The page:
BTECs: Dismay at DfE decision on January exams 

Students and college leaders urge government to reconsider its decision and cancel January exams, due to start today

Kate Parker

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Students and leaders have expressed outrage at the government’s decision to press ahead with January exams, despite the new national lockdown announced last night. 

The Association of Colleges (AoC) estimates that around 135,000 students are due to sit exams in colleges from today, with the exam period lasting three weeks. 

In a statement on Monday evening, prime minister Boris Johnson said that due to the national lockdown, summer exams could not go ahead as planned. However, the Department for Education later confirmed January exams would be happening as normal. 


National lockdown: DfE says January exams will go ahead

More: New delayed January school opening dates

Summer exams: GCSE and A level 2021 exams won't happen 'as normal'


AoC chief executive David Hughes has urged the DfE to cancel the exams, and has this morning written to apprenticeships and skills minister Gillian Keegan, asking her to make an “urgent decision” on the exams. 

He said that asking staff and students to ignore the prime minister’s stay-at-home message was untenable – and that it was not safe for them or their families. 

He added: "To go ahead with this exam series now would also be unfair on students. The stress of the pandemic will undoubtedly affect their performance, probably has affected their preparation, and could lead to results which are potentially very unfair. On top of that, the different treatment of these VTQ [vocational and technical qualifications] students compared with their peers sitting GQs [general qualifications] in the summer feels wrong and hard to defend.

“There is a third pragmatic reason why I think you should cancel these exams; many colleges and schools will struggle to find staff willing to invigilate and manage the sittings. We know that lots of colleges rely on volunteer invigilators, many of whom are retired and therefore vulnerable. College leaders are very reluctant to ask them and their staff to put themselves at risk, and many have already made it clear that they will not invigilate.”

At the time of writing, more than 100,000 people had signed an online petition calling for teacher-predicted grades to replace the exams.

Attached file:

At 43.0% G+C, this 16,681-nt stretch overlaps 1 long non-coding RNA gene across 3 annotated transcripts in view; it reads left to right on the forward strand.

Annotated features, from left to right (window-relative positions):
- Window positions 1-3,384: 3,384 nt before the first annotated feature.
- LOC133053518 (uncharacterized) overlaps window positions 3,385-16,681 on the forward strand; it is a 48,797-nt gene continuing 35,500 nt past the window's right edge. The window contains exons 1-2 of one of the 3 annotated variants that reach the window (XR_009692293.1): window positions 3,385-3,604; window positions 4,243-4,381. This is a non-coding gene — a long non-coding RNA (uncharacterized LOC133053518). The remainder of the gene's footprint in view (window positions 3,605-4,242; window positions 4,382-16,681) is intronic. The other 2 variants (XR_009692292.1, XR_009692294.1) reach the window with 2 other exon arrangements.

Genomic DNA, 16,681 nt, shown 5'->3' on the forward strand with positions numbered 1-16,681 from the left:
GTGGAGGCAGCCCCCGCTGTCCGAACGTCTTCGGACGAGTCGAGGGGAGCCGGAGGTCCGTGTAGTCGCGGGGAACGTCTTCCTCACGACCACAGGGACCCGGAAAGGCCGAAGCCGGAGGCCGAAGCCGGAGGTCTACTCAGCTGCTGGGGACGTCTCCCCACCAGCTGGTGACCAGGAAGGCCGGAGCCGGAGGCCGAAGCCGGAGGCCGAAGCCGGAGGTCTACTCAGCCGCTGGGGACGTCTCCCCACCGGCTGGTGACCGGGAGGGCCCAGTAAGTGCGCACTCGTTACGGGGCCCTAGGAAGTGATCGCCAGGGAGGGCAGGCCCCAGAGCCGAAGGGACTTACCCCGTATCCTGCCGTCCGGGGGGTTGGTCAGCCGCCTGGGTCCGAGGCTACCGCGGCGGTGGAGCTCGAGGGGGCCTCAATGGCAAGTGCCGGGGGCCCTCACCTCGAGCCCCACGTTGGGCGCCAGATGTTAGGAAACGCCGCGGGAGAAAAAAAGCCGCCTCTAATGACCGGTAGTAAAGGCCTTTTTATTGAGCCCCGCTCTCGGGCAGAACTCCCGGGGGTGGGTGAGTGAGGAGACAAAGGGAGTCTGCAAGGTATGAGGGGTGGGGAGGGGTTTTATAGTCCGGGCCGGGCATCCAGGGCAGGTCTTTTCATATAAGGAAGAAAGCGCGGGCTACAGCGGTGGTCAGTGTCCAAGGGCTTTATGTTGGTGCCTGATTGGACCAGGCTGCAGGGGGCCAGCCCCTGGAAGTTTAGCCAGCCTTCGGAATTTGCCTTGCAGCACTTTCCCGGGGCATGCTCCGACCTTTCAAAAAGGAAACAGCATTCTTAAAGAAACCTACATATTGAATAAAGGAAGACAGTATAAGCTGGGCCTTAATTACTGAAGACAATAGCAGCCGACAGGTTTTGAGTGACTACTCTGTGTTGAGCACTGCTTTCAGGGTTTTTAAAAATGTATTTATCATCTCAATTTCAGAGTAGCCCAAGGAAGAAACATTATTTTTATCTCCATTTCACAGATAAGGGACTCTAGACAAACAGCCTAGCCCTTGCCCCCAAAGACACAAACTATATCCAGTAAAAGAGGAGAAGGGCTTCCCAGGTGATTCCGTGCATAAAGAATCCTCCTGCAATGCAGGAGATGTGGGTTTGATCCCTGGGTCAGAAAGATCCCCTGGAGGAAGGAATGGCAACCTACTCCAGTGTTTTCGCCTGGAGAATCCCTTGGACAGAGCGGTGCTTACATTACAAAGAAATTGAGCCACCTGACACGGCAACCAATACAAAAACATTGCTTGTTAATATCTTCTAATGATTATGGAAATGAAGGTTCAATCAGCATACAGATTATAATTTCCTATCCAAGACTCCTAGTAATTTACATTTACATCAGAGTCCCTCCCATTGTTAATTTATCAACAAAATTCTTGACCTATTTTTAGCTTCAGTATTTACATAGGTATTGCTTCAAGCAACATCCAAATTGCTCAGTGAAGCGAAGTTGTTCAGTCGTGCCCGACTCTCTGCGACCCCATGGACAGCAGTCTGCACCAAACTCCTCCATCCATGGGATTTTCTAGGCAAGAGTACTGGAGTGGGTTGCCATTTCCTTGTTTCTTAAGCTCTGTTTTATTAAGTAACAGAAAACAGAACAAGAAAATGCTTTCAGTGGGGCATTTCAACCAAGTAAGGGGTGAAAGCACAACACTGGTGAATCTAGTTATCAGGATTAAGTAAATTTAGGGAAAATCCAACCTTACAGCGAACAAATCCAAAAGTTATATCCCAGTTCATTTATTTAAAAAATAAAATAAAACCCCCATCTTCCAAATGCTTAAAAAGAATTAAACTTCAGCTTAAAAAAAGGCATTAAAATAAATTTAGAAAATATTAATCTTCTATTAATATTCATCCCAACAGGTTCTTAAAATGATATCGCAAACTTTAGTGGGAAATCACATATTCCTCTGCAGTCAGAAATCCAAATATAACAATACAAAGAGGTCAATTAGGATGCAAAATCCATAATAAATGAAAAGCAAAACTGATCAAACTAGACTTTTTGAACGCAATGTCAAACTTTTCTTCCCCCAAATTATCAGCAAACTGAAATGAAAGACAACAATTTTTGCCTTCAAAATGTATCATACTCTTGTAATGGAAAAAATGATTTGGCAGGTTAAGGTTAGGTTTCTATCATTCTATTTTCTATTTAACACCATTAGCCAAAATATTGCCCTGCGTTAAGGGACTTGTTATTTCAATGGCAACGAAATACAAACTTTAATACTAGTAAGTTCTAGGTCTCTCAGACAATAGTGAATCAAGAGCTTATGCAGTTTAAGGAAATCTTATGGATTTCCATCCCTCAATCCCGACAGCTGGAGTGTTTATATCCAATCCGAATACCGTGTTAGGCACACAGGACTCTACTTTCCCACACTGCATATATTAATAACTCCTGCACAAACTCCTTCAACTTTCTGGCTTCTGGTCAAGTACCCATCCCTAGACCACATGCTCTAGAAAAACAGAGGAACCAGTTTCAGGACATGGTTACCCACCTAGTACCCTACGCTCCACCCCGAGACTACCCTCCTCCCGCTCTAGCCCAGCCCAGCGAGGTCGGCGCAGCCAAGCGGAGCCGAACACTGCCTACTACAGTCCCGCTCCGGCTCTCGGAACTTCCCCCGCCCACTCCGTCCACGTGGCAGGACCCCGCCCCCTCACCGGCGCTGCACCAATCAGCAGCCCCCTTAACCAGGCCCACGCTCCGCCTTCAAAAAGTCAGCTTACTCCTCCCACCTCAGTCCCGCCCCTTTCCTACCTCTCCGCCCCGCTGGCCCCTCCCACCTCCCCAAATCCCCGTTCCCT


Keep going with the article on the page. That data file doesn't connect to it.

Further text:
Meanwhile Loughborough College took matters into its own hands and postponed all exams this week. 

Chair of the Education Select Committee Robert Halfon said students and college staff needed clarity urgently. “Vocational education must not be forgotten about in all of this. Students are supposed to do their exams in January and what we urgently from the government’s statement is clarity.”

Thousands of students took to social media to share their concerns. One student tweeted: “I love the way A-level students get a 4/5 months early announcement about the cancellation of exams, while BTEC students are here stressed about an exam they’re sitting from today! How is this fair?”

Another learner said: “Can’t wait to sit an exam in two days in a room with 60 other people and come home on public transport that hasn’t been cleaned since it was built and then come home to my family with an at-risk person in, but yenno, it’s safe to do so.”

One student tweeted a letter to the education secretary calling the decision “completely abysmal”. 

He wrote:  “Something else that did not come as a surprise is the Department for Education screwing over students 12 hours before their exams are due to start.

“In the prime minister’s statement, it was said that A-level and GCSE exams in the summer were to be postponed. May I ask why the BTEC and other vocational students have been forgotten about? It is completely abysmal that students, like myself, are still at 21:32 hanging in the balance regarding their examinations which are due to start in less than 12 hours.” 

 

‘An afterthought for this government’

Shadow apprenticeships and lifelong learning minister Toby Perkins tweeted and said: “It will be a huge disappointment to FE students and staff that BTEC exams didn’t even merit a mention in the PMs address to the nation. It’s also astonishing that BTEC exams are not mentioned in the DfE’s published guidance.

“Once again it feels like BTEC students, who have, in many cases, missed lots of practical coursework, are an afterthought for this government. With the PM back-tracking on the position he laid out yesterday on schools, college leaders face running BTEC exams in empty colleges with under-prepared  and worried students. 

“If government hasn’t thought through the implications of running these exams now, and if BTEC students aren’t going to have a fair chance, they should consider cancelling them.”

NUS' vice president for further education Salsabil Elmegri said that the government had already "wasted precious time".

She said: "NUS has been calling on the government to scrap exams for months and we welcome that they finally have listened on A-levels. Btec learners now need the same reassurance and we need a clear plan for fair grading. The government have wasted precious time that could have been used to design effective alternatives to exams and we will scrutinise their plans vigorously and mobilise to prevent a repeat of last year’s omnishambles." 

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Kate Parker

Kate Parker is a FE reporter.

Find me on Twitter @KateeParker

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